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A hot trend in 2017 is the vertical garden. Ideal for backyards where space is a commodity, a vertical garden will become a gorgeous focal point in your outdoor space while providing privacy, visual interest and even food! You can DIY the project using old pallets, chicken wire, wooden boxes, an old dresser, even old, plastic pop bottles! Check Pinterest for ideas and step-by-step instructions. Love to cook? Plant herbs in your vertical garden and enjoy fresh, flavourful dishes all summer long.

For the finishing touches on your outdoor space, hang some artwork or a mirror on outside walls, add some mood lighting or place a few sturdy candle holders on tables.

Jennifer Birch – Realtor

What do you know about Rent to Own?

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Renting to own, also known as a lease option, is another choice in today’s real estate market. Traditionally, if you were looking to purchase a home, you would save 20 percent of a home’s cost for a down payment and get a mortgage up front from a financial institution.

That option may be challenging if you have a bruised credit history, or you don’t have an adequate down payment, if you are new immigrants with little or no credit history or are self-employed.

Renting to own means you can save for a down payment while actually living in the house you want to buy. Usually, a portion of the monthly rent is set aside toward the down payment and there is often a significant deposit as well. At the end of two to four years, the down payment is collected and the renters apply for a mortgage.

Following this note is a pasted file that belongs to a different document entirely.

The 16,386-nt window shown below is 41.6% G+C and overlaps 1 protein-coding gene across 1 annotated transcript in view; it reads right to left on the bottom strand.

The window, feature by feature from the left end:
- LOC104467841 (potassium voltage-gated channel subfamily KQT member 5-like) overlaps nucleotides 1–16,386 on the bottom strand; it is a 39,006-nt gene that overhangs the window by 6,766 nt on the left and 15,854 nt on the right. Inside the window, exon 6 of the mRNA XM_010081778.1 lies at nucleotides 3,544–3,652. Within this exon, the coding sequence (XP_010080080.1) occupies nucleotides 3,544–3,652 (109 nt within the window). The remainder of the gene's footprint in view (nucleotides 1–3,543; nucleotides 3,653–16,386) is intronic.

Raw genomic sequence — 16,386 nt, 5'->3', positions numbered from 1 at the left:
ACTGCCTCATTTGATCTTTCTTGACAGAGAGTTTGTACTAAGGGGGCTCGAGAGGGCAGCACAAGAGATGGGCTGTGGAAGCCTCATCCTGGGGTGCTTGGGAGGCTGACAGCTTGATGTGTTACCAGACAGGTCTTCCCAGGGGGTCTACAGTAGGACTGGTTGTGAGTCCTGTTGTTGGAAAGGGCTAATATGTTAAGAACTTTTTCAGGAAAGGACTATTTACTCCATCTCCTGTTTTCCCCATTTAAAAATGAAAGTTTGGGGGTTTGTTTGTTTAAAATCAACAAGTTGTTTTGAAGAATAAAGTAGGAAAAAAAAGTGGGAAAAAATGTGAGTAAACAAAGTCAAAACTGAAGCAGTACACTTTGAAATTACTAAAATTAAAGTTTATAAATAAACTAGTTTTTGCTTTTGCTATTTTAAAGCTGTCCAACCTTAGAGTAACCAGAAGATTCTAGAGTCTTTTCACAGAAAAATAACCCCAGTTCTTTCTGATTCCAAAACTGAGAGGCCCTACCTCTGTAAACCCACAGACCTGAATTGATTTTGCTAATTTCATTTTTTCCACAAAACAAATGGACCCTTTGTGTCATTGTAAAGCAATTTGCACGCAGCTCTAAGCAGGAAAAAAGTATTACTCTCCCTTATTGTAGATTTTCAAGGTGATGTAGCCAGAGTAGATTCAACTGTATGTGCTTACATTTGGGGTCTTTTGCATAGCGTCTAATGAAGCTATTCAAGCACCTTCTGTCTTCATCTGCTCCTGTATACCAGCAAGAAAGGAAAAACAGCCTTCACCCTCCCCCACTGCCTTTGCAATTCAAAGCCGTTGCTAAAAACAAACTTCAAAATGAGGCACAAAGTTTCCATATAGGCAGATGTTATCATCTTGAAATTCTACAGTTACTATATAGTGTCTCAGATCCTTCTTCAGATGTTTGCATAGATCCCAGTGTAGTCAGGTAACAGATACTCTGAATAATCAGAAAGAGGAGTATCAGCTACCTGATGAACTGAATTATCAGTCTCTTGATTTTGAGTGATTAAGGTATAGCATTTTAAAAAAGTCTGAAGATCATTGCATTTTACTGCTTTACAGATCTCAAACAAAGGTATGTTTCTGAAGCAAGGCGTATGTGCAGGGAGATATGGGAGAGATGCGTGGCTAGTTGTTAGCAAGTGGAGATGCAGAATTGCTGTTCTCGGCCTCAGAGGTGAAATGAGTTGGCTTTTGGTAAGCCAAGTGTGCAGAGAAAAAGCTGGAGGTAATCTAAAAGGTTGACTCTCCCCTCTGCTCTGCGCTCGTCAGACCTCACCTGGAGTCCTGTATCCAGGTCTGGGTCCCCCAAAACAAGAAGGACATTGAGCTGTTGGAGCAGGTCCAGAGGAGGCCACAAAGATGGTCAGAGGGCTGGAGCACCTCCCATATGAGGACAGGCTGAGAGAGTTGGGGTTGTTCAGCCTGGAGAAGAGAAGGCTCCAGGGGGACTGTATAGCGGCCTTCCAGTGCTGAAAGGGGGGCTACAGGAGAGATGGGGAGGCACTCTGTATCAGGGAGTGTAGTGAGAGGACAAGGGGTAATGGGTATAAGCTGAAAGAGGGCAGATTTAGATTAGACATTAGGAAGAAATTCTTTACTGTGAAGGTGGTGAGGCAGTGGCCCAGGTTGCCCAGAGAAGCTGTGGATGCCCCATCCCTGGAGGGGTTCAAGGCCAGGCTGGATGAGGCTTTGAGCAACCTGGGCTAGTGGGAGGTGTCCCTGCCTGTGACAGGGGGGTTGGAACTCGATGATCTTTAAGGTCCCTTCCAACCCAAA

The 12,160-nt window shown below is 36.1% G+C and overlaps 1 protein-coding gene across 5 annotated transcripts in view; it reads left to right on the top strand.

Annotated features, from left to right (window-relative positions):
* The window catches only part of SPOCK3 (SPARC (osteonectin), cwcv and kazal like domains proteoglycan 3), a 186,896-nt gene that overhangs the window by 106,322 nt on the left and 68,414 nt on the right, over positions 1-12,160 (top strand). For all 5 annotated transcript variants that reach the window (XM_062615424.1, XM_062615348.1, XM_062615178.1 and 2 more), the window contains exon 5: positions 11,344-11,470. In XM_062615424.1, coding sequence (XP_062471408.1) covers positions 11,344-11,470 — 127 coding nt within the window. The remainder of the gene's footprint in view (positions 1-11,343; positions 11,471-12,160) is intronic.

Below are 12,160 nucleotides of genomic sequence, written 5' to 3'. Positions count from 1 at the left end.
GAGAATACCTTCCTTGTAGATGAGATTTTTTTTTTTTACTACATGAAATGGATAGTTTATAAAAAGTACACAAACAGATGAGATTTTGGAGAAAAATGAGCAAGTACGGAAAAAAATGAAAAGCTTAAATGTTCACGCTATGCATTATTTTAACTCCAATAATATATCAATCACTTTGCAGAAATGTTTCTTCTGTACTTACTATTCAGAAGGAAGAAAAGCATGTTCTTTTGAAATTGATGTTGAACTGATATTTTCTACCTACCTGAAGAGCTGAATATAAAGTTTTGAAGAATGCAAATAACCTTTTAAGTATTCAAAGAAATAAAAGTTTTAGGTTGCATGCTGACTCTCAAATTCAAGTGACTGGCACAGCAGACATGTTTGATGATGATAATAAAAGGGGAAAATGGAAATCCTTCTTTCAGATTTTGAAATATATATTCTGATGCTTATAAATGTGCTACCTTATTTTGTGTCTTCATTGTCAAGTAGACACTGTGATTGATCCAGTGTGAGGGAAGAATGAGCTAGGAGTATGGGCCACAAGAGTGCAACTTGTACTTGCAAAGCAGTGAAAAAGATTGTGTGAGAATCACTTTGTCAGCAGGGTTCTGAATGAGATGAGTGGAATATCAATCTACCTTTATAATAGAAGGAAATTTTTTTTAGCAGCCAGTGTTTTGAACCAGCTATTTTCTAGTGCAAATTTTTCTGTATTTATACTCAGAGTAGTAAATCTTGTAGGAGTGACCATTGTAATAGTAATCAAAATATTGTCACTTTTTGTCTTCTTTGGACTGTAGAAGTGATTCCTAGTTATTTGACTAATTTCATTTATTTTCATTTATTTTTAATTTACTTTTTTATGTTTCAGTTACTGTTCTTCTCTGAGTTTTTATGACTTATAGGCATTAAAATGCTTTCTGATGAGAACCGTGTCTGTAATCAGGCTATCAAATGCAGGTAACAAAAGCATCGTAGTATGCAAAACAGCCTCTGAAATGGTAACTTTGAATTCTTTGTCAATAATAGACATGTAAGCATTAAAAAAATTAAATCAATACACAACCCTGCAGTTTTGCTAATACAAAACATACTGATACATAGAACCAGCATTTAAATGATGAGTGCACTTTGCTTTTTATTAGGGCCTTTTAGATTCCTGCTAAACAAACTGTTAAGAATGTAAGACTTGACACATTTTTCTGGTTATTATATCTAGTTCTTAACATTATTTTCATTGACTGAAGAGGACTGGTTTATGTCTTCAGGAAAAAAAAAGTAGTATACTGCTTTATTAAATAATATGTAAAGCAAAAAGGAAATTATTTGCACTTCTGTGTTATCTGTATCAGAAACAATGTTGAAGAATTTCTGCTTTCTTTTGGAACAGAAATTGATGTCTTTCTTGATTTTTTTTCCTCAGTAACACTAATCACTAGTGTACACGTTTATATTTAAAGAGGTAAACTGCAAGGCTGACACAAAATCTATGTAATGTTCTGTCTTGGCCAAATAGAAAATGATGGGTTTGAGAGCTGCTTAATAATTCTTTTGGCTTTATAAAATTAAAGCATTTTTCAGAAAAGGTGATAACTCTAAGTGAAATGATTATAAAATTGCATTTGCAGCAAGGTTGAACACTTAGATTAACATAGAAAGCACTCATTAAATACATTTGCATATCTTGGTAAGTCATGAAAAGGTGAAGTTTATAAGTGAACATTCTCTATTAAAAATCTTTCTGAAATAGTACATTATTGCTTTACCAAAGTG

Although it sounds like a win-win, there are pitfalls to watch for. Your monthly rental costs, due to the down payment portion, will usually be substantially higher than a regular rental. If you’re a renter in this kind of arrangement and you must break the agreement, you risk losing your deposit and the monthly savings in order to walk away. That could mean the loss of tens of thousands of dollars. If you still don’t qualify for a mortgage at the end of the rental period, you may have to walk away from the home and from your money too. If you’re late on a monthly payment, you could be evicted, forfeiting your cash.

As with any contract that involves large amounts of money, make sure you obtain legal counsel before you sign on the dotted line. Make sure your investment is protected and that there is a clause for breaking the rental agreement that won’t break you!